Many methods are available to measure activity intensity

The holidays are over. The cookies and treats are all eaten. The relatives have left, and the decorations are put away. The only thing not gone is the extra pounds I gained.

So I exercise, sweat and hit the gym (which is crowded, by the way, with all the other "January do-gooders"). "Not today, though, I need to return some Christmas gifts." "Tomorrow I will go to the gym for sure." "I was going to exercise yesterday, but I couldn't get a ride to the track."

The promises are already fading. Why do we make this so difficult? The gym and the track, the classes are all great ways to get motivated, but they are motivating only if we show up. Walking or jogging right outside your neighborhood with an iPod or music in your ear might be a little easier. So how fast and how hard should we walk or jog? There are three ways to measure this.

Measure That heart rate

The first is the most accurate but the hardest to do. Measure your exercise heart rate. Using the fingertips of the first two or three fingers on your other hand (not your thumb), press lightly at the wrist, straight down from the pointer finger. Count the beats for 15 seconds (wait three minutes of walking or jogging before gauging your pulse).

See if that number, which reflects your intensity level, is within a recommended range for you. If you are a beginner and are less fit, your intensity level should be between 50 and 70 percent. A range between 70 and 85 percent is good for more fit individuals.

Here is a simple formula to use:

n Exercise heart rate at 50 percent = (220-age) x .50

n Exercise heart rate at 70 percent = (220-age) x .70

n Exercise heart rate at 85 percent = (220-age) x .85

So, for example, if you are 72 years old and a beginner, it would look like this:

220-72 = 148 x .50 = 74 beats per minute or BPM (low range)

220-72 = 148 x .70 = 104 beats per minute or BPM (high range)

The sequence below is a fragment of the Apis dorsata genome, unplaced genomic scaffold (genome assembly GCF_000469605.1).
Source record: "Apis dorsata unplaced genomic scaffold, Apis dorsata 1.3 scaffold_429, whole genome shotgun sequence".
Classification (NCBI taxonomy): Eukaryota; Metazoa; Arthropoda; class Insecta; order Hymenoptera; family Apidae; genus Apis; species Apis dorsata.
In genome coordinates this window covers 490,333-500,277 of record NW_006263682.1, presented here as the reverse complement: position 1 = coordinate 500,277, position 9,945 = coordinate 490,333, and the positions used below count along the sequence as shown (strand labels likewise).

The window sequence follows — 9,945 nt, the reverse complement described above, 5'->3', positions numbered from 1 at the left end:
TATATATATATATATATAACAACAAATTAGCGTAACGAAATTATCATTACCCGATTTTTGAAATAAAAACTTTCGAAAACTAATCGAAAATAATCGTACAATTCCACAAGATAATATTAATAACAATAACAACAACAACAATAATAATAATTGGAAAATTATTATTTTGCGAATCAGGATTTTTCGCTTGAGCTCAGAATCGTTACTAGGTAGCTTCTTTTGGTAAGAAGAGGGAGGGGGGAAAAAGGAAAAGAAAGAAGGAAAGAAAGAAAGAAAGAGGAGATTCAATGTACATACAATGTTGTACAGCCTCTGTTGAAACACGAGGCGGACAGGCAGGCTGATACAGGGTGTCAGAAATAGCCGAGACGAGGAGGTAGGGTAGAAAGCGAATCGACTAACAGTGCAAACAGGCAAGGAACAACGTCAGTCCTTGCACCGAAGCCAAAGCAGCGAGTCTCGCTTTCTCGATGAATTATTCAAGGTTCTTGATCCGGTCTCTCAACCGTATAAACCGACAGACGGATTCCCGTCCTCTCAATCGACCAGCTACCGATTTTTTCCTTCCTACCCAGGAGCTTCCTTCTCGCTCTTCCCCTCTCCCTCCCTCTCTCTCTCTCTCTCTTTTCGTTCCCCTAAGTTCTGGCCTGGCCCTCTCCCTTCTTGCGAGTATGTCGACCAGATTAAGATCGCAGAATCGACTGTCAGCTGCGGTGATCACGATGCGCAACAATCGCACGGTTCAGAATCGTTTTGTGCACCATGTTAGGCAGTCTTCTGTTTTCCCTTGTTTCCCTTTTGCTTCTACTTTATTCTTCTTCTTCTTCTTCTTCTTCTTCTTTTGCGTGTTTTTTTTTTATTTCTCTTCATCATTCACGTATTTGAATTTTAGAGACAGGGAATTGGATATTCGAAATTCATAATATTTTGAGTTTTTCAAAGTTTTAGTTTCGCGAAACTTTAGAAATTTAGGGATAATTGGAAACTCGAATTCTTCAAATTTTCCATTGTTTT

I like to calculate this ahead of time so I don't have to do the math while walking or jogging:

74 BPM ÷ 4 = 18 (for a 15-second count)

104 BPM ÷ 4 = 26 (for a 15-second count)

Now, when you are walking or jogging, every time you take your heart rate for 15 seconds, it should be between 18 and 26. For more information, type "Target Heart Rate CDC" into your Internet browser.

Count your footsteps

The second way to gauge your intensity level with much less math is by counting your footsteps for one minute. This is called the "count test." Moderate levels (e.g. brisk walk at roughly 3-3.5 miles per hour) require approximately 90-113 steps per minute (113 steps is for individuals with shorter legs, while 90 is for taller people). After counting your steps, adjust your pace by speeding up or slowing down.

Try the Talk Test

Finally, if you are not really about numbers and counting but still want to measure relative intensity, try using the "Talk Test." This means gauging how hard you are working by how hard you are breathing. For moderate activity, your heart rate and breathing will increase, and you might even sweat a little, but you should be able to carry on a conversation comfortably while doing the activity. If you have rapid breathing or become too out of breath to carry on a conversation, the activity is likely to be vigorous (e.g. race walking, jogging or running).

Be sure to warm up before starting your cardio activity by gradually increasing your speed, and cool down afterward by gradually decreasing your pace. A racing heart during standstill causes the blood to pool in the extremities. This leaves little blood flow for transporting to the brain and can cause you to get light-headed or pass out. A gradual cool-down gives the heart time to return to its normal state.

So whether you monitor your heart rate, count your steps or check intensity by talking, know your limits. Listen to your heart. Don't ignore pain. "No pain, no gain" means "no brain."

Anne R. Lindsay is an assistant professor and exercise physiologist at the University of Nevada Cooperative Extension. She conducts research and programming in adult fitness, physical activity, body image and childhood obesity prevention. Contact her at